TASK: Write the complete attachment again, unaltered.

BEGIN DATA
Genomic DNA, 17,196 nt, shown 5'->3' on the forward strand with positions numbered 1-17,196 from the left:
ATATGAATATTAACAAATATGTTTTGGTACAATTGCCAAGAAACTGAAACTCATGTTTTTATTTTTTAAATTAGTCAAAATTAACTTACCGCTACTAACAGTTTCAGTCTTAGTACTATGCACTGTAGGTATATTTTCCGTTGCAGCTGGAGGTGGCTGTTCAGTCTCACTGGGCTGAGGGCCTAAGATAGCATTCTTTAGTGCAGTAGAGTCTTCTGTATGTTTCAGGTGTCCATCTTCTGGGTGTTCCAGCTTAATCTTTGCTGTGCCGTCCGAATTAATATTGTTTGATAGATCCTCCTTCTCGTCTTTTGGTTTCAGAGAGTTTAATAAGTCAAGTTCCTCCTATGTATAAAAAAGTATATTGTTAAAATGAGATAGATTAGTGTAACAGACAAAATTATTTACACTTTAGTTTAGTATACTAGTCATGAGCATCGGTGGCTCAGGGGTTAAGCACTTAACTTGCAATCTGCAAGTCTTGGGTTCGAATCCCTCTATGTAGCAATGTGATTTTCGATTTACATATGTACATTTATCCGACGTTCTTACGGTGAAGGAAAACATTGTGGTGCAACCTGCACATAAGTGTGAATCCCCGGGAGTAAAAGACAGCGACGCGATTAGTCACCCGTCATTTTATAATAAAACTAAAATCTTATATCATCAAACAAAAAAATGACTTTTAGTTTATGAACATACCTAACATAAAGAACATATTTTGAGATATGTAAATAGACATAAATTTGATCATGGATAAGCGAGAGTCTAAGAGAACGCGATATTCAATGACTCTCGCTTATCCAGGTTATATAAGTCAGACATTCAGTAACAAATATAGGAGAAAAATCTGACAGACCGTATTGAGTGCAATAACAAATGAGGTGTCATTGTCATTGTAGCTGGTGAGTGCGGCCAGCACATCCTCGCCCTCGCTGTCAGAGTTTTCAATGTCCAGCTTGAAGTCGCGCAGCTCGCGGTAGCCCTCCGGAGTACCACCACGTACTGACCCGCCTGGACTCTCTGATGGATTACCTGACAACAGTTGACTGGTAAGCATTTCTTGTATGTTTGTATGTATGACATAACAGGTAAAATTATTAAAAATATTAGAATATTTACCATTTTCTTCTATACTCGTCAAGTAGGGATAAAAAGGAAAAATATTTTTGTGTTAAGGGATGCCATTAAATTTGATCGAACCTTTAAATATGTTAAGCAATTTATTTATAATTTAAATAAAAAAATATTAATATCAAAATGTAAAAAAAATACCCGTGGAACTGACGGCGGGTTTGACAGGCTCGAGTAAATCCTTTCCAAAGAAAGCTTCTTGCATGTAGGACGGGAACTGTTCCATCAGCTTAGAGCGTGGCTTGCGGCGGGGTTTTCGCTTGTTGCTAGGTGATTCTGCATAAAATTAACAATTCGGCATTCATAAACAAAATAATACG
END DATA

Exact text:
Genomic DNA, 17,196 nt, shown 5'->3' on the forward strand with positions numbered 1-17,196 from the left:
ATATGAATATTAACAAATATGTTTTGGTACAATTGCCAAGAAACTGAAACTCATGTTTTTATTTTTTAAATTAGTCAAAATTAACTTACCGCTACTAACAGTTTCAGTCTTAGTACTATGCACTGTAGGTATATTTTCCGTTGCAGCTGGAGGTGGCTGTTCAGTCTCACTGGGCTGAGGGCCTAAGATAGCATTCTTTAGTGCAGTAGAGTCTTCTGTATGTTTCAGGTGTCCATCTTCTGGGTGTTCCAGCTTAATCTTTGCTGTGCCGTCCGAATTAATATTGTTTGATAGATCCTCCTTCTCGTCTTTTGGTTTCAGAGAGTTTAATAAGTCAAGTTCCTCCTATGTATAAAAAAGTATATTGTTAAAATGAGATAGATTAGTGTAACAGACAAAATTATTTACACTTTAGTTTAGTATACTAGTCATGAGCATCGGTGGCTCAGGGGTTAAGCACTTAACTTGCAATCTGCAAGTCTTGGGTTCGAATCCCTCTATGTAGCAATGTGATTTTCGATTTACATATGTACATTTATCCGACGTTCTTACGGTGAAGGAAAACATTGTGGTGCAACCTGCACATAAGTGTGAATCCCCGGGAGTAAAAGACAGCGACGCGATTAGTCACCCGTCATTTTATAATAAAACTAAAATCTTATATCATCAAACAAAAAAATGACTTTTAGTTTATGAACATACCTAACATAAAGAACATATTTTGAGATATGTAAATAGACATAAATTTGATCATGGATAAGCGAGAGTCTAAGAGAACGCGATATTCAATGACTCTCGCTTATCCAGGTTATATAAGTCAGACATTCAGTAACAAATATAGGAGAAAAATCTGACAGACCGTATTGAGTGCAATAACAAATGAGGTGTCATTGTCATTGTAGCTGGTGAGTGCGGCCAGCACATCCTCGCCCTCGCTGTCAGAGTTTTCAATGTCCAGCTTGAAGTCGCGCAGCTCGCGGTAGCCCTCCGGAGTACCACCACGTACTGACCCGCCTGGACTCTCTGATGGATTACCTGACAACAGTTGACTGGTAAGCATTTCTTGTATGTTTGTATGTATGACATAACAGGTAAAATTATTAAAAATATTAGAATATTTACCATTTTCTTCTATACTCGTCAAGTAGGGATAAAAAGGAAAAATATTTTTGTGTTAAGGGATGCCATTAAATTTGATCGAACCTTTAAATATGTTAAGCAATTTATTTATAATTTAAATAAAAAAATATTAATATCAAAATGTAAAAAAAATACCCGTGGAACTGACGGCGGGTTTGACAGGCTCGAGTAAATCCTTTCCAAAGAAAGCTTCTTGCATGTAGGACGGGAACTGTTCCATCAGCTTAGAGCGTGGCTTGCGGCGGGGTTTTCGCTTGTTGCTAGGTGATTCTGCATAAAATTAACAATTCGGCATTCATAAACAAAATAATACG